Garlics and Onions Spoiled by the Allium Leafminer

It’s rotten to have to give a bad update. When you take time to dig the soil, amend it, select the plants and plunk them in the ground, you hope it all works out and that you get to eventually taste something yummy. It’s bad news for the garlic we so carefully planted way back in the fall and the young onions, too.

Onions Not Growing Tall, Look Deformed
Onions Not Growing Tall, Look Deformed

Shouldn’t these young onions be standing a little taller? Their leaves are looking deformed. (Photo taken May 23, 2017. Click on any photo to see a larger image.)

Mother nature had something else in mind when on the winds came a little yellow-headed fly. That critter laid her eggs on the onions, garlic and leeks. When they hatched the “worms” ate their way down to near the bulbs. Being full enough of onion or garlic leaves they transformed themselves into pupae and that’s what we found. Little brown grains of rice – actually they’re smaller than grains of rice but easy to see against the white Allium fruits.

Harvested garlic and leeks (elephant garlic) show the presence of Allium leafminer pupae. (Harvest photos taken June 14, 2017.)

Garlic Showing Deformed Leaves
Garlic Showing Deformed Leaves

Deformed leaves of garlic weren’t obvious in their early growth.

Read more

Hot Peppers and Dog Hair to the Groundhog

Anybody out there with a good Groundhog Remedy?

Frickin’ groundhog made her way into the garden a couple of weeks ago and munched on the sugar peas so about half of the plant tops were nibbled down to a few inches tall. Uuuuh! Here’s what they look like now.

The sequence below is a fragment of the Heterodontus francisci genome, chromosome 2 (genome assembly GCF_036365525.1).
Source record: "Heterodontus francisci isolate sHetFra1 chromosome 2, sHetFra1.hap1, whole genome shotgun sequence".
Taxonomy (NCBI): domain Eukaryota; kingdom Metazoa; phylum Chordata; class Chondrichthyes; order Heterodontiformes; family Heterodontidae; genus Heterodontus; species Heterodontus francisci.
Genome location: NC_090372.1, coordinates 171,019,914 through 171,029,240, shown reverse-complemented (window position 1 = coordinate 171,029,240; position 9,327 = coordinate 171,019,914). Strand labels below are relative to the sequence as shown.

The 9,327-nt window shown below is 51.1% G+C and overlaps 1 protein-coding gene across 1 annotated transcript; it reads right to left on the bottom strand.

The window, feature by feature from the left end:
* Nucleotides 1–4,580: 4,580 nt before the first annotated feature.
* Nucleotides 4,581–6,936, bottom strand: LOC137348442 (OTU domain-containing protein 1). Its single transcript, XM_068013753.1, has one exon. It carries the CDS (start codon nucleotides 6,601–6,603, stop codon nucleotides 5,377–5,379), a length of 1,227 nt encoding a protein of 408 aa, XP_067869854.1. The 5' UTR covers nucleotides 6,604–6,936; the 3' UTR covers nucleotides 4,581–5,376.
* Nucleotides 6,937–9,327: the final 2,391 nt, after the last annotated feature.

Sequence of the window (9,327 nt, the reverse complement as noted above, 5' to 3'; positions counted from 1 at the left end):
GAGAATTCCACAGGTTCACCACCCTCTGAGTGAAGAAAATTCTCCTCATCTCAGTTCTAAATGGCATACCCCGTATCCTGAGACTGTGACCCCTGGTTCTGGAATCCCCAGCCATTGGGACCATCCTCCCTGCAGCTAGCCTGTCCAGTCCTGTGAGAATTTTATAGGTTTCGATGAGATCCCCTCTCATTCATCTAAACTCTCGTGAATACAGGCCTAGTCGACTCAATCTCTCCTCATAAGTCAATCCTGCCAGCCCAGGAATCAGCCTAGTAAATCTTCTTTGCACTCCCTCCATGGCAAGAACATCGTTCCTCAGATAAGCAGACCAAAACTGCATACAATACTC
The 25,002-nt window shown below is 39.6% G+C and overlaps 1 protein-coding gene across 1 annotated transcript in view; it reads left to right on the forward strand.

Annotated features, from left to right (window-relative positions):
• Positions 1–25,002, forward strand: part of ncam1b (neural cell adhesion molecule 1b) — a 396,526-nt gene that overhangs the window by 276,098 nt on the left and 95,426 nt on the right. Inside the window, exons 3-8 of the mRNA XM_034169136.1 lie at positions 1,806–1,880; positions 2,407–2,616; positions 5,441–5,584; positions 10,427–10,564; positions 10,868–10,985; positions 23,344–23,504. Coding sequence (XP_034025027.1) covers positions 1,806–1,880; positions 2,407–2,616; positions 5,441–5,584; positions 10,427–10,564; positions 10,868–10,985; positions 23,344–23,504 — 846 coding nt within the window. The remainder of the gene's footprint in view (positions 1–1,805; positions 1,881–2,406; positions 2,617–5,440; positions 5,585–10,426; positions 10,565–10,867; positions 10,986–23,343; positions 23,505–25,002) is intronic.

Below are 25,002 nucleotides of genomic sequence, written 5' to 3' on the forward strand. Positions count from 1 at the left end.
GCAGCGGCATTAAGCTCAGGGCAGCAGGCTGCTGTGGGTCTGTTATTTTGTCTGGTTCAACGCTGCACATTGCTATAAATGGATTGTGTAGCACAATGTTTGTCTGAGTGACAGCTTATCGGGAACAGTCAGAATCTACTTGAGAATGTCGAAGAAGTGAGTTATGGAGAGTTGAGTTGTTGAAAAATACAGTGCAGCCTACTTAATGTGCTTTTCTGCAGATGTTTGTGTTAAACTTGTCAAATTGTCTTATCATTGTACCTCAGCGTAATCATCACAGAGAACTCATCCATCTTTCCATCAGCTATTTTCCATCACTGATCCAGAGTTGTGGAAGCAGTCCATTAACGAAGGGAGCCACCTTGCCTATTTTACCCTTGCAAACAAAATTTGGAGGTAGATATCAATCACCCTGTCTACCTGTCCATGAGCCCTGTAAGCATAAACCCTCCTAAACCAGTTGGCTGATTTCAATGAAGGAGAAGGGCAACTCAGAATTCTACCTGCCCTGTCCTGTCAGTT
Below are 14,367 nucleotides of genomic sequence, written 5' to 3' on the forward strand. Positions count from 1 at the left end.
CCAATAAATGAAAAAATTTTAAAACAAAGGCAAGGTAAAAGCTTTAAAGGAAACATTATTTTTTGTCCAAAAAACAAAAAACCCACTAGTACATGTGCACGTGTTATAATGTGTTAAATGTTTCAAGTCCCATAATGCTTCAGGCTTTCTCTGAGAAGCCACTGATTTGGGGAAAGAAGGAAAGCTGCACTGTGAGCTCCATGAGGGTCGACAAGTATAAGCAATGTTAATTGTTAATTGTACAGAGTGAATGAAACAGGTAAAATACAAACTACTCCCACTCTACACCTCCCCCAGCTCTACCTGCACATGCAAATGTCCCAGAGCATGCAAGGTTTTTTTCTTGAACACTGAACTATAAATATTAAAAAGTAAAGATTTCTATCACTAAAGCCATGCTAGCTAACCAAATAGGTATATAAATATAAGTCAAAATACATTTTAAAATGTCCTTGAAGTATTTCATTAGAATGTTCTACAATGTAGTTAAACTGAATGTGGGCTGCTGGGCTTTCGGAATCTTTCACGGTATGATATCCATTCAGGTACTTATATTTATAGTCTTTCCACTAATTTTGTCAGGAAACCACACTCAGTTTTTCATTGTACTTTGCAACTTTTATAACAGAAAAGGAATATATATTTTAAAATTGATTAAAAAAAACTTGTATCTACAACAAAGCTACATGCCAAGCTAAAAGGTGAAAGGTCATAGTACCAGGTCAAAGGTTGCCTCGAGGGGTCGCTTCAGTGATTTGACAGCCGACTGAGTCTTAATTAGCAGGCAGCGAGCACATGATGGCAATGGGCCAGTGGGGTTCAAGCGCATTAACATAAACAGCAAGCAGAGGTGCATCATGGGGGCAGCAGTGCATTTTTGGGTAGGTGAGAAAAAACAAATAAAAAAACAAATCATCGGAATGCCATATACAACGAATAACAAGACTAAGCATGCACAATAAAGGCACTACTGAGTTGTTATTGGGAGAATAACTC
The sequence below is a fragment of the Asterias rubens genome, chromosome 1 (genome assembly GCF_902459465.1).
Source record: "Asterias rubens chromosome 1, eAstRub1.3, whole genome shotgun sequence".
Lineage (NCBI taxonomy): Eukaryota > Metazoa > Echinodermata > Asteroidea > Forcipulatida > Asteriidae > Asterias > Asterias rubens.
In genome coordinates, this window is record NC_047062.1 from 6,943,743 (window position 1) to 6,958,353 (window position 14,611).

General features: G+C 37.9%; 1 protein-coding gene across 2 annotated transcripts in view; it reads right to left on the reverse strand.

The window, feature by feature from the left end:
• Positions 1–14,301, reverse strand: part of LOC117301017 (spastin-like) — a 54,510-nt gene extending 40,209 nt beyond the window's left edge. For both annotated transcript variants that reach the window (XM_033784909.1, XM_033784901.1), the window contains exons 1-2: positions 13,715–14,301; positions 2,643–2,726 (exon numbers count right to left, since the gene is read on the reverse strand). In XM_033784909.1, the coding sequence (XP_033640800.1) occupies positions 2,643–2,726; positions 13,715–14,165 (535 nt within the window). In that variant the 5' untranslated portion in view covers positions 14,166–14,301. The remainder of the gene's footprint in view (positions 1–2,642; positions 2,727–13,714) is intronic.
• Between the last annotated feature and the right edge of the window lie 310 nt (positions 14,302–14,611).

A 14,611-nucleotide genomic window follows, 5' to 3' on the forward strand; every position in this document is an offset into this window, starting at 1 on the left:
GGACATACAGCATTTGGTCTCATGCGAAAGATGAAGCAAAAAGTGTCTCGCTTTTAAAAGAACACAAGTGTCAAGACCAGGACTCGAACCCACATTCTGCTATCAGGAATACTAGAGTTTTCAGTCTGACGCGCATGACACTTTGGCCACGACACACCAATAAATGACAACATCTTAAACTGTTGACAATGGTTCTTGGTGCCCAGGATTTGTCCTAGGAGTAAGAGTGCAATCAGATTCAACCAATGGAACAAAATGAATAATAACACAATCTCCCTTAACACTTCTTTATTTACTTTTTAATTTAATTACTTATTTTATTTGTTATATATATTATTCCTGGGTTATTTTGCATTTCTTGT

Groundhog Damage to the Sugar Peas
Groundhog Damage to the Sugar Peas
The peas in the left row took a hit and then the fat pig wandered through the garden lettuce before I could chase her outta there.

Gotta scare ’em away somehow. Their tunnels are all over the place leading to and from the bean field. We live next to an agricultural field but separated by 100 feet or so of a wooded area.

I read in Dr. Bader’s Pest Cures Natural Solutions to Bigger Pests that the woodchuck doesn’t like hot peppers. The book itself is very basic but will introduce you to a lot of natural remedies that are definitely worth a try. It came with a second book on how to deal with bugs, the smaller pests. (Amazon offers both very inexpensively.)

So, instead of getting out the shotgun, I wanted to try something less destructive.

Read more

Big Orange Spider in the Garden

What’s an orb weaver anyway? Some kind of spider that weaves large round nests!

This one drew my eye because of its bright orange color. Who wouldn’t notice that bright color crawling on the ground?

Orange Orb-weaver Spider in the Garden
Orange Orb-weaver Spider in the Garden

It tried to hide from me by creeping under an herb but I wasn’t done inspecting it yet. I scooped her up with a brown oak leaf and carefully placed the spider among the purple and white flowering alyssum next to the garden.

Marbled Orange Orb-weaver Spider with Long Legs
Marbled Orange Orb-weaver Spider with Long Legs

This orb-weaver was also a big spider — on the size of a mature garden spider. Not tarantula big, but it was larger than most house spiders.

Female Marbled Orb-weaver Spider
Female Marbled Orb-weaver Spider

It turns out this is a fairly common spider known as the Marbled Orb-Weaver, Araneus marmoreus. It’s a member of the spider family Araneidae, which includes thousands of species of spiders.

The orange color may make you think this spider is toxic, but it’s not. Not dangerous or toxic to you or your pets.